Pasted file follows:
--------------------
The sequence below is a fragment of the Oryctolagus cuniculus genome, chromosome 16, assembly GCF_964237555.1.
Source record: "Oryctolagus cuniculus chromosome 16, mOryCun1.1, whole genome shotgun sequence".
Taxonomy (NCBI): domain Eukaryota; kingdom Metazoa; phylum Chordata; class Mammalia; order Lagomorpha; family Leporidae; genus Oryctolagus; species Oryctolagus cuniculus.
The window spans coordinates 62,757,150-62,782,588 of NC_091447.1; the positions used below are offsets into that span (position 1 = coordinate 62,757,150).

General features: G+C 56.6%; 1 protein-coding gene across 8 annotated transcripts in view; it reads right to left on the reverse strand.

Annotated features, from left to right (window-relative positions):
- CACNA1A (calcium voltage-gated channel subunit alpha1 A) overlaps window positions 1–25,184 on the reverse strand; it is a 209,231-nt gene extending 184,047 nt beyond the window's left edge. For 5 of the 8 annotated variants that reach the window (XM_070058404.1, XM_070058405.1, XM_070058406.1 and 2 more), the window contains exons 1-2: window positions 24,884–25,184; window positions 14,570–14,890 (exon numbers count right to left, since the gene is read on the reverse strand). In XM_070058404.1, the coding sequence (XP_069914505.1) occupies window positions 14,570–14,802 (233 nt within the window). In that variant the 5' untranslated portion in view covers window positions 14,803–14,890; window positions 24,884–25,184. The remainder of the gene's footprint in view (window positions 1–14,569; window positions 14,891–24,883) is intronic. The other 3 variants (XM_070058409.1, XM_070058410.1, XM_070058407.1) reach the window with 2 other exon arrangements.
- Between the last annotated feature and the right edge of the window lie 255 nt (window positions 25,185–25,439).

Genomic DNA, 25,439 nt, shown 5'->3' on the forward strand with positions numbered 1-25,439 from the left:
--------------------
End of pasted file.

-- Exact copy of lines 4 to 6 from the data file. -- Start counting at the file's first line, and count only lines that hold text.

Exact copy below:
The window spans coordinates 62,757,150-62,782,588 of NC_091447.1; the positions used below are offsets into that span (position 1 = coordinate 62,757,150).

General features: G+C 56.6%; 1 protein-coding gene across 8 annotated transcripts in view; it reads right to left on the reverse strand.

Annotated features, from left to right (window-relative positions):